Let $M$ be a Riemannian manifold with affine connection such that the metric is covariantly constant (so that the connection equals the Levi-Civita connection up to torsion).

I know the interpretation of torsion and curvature in terms of rolling without slipping (that is its interpretation as the curvature of an underlying Cartan connection). What I am looking for is an interpretation in terms of geodesics (that means free-falling particles in Einstein-Cartan theory). As it is well known, the family of all geodesics does not depend on the torsion (two connections that are the same up to torsion have the same geodesics), this interpretation also has to use the concept of parallel displacement directly. For example, one could talk about geodesics starting parallel, etc.

In case of vanishing torsion, the Jacobi equation for Jacobi fields (that is infinitesimal families of parallel geodesics) give me a complete description (and interpretation) for the curvature tensor as a relative acceleration of nearby geodesics. In case of non-vanishing torsion, the equation becomes more complicated as a covariant derivative of the torsion enters as well.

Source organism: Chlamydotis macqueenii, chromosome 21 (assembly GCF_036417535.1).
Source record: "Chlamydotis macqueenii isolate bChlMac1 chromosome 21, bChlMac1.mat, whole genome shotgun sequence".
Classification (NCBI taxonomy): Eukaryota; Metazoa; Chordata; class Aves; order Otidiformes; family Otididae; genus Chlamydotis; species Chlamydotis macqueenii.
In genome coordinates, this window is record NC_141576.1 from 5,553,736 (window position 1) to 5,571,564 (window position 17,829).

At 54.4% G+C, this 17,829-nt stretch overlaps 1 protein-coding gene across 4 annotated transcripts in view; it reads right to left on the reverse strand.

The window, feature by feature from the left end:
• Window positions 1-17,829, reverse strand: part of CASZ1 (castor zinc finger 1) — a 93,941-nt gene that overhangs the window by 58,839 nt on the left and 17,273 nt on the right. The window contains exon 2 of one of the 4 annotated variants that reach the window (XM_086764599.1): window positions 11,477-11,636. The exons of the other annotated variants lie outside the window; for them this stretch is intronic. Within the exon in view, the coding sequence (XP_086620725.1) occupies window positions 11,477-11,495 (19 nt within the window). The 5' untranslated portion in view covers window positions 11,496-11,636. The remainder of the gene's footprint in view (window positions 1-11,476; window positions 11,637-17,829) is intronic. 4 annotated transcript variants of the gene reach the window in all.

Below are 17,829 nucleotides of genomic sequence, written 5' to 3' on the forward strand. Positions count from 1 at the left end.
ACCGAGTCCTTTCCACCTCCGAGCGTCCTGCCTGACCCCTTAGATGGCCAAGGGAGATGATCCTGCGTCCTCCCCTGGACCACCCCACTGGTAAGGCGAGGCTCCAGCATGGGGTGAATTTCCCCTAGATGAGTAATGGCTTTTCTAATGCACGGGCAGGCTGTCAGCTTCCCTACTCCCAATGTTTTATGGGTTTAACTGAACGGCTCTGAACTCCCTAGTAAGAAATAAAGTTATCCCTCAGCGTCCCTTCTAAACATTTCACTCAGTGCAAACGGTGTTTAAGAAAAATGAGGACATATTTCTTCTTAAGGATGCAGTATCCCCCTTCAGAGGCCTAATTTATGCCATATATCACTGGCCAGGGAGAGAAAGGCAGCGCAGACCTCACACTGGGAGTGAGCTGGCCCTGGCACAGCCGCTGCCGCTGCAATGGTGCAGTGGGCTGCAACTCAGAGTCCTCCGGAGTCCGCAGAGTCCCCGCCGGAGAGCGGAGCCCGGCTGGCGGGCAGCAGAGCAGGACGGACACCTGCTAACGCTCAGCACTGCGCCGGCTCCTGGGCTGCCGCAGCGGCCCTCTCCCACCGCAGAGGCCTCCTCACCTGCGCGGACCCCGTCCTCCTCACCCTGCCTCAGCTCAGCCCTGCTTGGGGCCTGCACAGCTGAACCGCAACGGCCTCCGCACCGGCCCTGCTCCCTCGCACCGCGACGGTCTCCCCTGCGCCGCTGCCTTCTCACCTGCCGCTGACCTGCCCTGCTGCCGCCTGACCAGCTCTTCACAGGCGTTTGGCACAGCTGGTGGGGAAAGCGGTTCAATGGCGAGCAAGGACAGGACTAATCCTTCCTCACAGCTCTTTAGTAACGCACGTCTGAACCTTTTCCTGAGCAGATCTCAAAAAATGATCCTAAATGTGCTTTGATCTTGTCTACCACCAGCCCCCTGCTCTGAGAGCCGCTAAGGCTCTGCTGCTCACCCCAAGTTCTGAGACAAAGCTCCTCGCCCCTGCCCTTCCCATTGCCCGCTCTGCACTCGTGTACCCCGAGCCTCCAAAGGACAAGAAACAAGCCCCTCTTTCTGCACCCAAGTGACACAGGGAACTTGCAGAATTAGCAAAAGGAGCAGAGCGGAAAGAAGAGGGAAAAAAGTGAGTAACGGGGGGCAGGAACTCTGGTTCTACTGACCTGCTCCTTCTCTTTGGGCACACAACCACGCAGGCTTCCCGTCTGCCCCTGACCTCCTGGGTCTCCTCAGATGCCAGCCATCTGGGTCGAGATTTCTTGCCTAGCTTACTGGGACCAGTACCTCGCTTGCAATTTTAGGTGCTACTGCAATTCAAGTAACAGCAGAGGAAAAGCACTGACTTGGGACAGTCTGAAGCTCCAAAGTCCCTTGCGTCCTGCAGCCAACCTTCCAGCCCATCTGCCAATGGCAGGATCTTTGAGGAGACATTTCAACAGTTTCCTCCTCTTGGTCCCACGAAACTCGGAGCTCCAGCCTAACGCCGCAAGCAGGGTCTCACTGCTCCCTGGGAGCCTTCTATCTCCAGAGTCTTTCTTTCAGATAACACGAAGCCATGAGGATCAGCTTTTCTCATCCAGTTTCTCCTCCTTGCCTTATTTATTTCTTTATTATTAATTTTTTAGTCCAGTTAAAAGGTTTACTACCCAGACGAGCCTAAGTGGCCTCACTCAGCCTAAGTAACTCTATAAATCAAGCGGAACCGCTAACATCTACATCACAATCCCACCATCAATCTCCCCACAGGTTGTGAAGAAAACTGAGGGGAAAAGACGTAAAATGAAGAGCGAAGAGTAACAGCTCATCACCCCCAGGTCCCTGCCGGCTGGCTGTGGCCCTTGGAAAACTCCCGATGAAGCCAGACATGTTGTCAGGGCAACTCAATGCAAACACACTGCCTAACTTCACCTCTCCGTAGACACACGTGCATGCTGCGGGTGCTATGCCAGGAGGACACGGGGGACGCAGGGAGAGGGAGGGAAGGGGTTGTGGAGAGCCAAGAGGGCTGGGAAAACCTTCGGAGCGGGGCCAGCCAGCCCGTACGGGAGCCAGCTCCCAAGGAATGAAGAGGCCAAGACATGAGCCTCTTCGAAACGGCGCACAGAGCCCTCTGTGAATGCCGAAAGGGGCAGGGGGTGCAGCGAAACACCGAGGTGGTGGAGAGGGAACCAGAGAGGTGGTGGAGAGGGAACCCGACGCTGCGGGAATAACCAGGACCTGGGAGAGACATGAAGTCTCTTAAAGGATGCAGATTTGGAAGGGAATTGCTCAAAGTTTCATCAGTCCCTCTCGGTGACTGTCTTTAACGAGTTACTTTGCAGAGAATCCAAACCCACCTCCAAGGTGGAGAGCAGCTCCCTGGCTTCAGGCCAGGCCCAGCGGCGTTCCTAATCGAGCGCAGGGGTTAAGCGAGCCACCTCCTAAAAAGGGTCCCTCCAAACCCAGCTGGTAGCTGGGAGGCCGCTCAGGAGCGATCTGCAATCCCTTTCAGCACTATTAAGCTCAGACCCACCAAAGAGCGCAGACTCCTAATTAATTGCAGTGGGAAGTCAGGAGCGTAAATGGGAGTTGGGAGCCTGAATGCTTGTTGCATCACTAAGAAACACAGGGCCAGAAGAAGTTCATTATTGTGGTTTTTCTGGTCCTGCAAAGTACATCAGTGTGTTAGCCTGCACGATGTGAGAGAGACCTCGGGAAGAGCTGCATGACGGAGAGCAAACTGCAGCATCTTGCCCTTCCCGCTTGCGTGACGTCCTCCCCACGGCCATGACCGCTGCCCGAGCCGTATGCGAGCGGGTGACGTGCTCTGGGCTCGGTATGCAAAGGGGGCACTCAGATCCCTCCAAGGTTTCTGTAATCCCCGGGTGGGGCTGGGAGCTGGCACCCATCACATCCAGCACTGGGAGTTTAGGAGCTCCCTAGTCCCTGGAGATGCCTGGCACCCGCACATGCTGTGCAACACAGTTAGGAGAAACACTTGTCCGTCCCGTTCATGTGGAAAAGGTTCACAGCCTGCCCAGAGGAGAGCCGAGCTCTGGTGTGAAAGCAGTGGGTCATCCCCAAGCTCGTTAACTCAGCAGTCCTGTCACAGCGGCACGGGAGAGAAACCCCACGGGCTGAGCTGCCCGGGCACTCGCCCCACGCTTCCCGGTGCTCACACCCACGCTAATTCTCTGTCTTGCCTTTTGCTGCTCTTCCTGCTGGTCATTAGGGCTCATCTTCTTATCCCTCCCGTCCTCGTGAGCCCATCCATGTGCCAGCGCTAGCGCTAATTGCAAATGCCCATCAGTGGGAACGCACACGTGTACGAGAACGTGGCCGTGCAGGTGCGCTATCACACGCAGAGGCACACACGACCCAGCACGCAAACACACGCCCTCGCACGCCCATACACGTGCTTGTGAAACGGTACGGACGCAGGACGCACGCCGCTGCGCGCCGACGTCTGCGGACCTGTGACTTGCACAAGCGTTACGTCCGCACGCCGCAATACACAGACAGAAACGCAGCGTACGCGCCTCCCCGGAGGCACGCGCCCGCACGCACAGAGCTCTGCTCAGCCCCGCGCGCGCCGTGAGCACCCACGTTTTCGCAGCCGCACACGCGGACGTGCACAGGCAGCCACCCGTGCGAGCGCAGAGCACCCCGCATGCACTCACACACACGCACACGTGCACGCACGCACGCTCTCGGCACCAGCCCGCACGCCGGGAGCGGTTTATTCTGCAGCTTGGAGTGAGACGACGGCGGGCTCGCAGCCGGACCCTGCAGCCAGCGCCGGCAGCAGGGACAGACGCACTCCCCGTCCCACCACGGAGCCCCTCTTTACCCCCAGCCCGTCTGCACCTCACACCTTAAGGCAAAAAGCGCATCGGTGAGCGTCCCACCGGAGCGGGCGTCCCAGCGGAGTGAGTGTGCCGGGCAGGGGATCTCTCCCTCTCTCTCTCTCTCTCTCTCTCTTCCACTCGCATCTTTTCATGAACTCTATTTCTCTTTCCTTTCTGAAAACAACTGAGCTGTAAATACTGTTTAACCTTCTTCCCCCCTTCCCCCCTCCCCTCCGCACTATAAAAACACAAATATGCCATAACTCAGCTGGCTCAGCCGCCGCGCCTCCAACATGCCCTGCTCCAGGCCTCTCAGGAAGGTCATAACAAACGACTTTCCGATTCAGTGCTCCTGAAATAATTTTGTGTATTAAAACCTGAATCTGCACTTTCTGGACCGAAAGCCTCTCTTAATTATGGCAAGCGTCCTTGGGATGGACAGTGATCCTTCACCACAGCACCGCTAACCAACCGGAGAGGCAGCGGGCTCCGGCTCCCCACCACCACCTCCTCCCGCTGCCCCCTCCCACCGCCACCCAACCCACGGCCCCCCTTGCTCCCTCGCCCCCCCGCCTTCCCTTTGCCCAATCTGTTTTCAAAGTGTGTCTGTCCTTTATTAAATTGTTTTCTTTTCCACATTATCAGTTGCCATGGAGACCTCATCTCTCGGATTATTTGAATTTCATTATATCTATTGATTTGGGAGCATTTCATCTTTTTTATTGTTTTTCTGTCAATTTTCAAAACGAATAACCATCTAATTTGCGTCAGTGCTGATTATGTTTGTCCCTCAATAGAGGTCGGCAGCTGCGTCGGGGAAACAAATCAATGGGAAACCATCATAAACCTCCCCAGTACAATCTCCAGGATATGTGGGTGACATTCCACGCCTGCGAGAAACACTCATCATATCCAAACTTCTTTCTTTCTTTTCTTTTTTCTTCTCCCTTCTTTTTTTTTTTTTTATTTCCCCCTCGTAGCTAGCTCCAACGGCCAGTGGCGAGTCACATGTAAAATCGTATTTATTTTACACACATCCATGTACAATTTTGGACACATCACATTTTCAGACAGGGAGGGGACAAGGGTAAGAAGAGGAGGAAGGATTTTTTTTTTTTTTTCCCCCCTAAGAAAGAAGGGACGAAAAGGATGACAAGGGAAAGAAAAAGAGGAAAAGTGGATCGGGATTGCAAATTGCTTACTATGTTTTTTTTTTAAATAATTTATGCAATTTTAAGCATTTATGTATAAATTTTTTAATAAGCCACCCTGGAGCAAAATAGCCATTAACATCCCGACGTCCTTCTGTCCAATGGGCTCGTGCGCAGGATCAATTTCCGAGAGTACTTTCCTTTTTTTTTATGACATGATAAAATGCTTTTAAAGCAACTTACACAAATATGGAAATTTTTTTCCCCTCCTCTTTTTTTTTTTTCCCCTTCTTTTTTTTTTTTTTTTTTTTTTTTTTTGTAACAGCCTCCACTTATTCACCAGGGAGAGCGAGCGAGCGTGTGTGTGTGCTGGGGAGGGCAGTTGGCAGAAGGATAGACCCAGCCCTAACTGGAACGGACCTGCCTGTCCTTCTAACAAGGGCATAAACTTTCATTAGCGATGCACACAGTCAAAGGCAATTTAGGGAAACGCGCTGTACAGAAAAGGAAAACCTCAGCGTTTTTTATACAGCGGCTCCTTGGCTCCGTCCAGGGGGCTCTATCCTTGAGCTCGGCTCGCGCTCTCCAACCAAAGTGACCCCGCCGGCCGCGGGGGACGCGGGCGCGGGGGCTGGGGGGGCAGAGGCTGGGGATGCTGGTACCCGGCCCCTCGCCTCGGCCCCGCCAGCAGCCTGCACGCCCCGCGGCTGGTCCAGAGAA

Is there a similar (probably first-order) equation for geodesics in which the torsion enters directly and gives me a direct interpretation? Can the Jacobi equation (or the underlying problem) be reformulated so that it stays the same independent of the torsion?

I have read: http://en.wikipedia.org/wiki/Torsion_%28differential_geometry%29#Twisting_of_reference_frames but I have difficulties to interpret this result. And it is lacking any reference.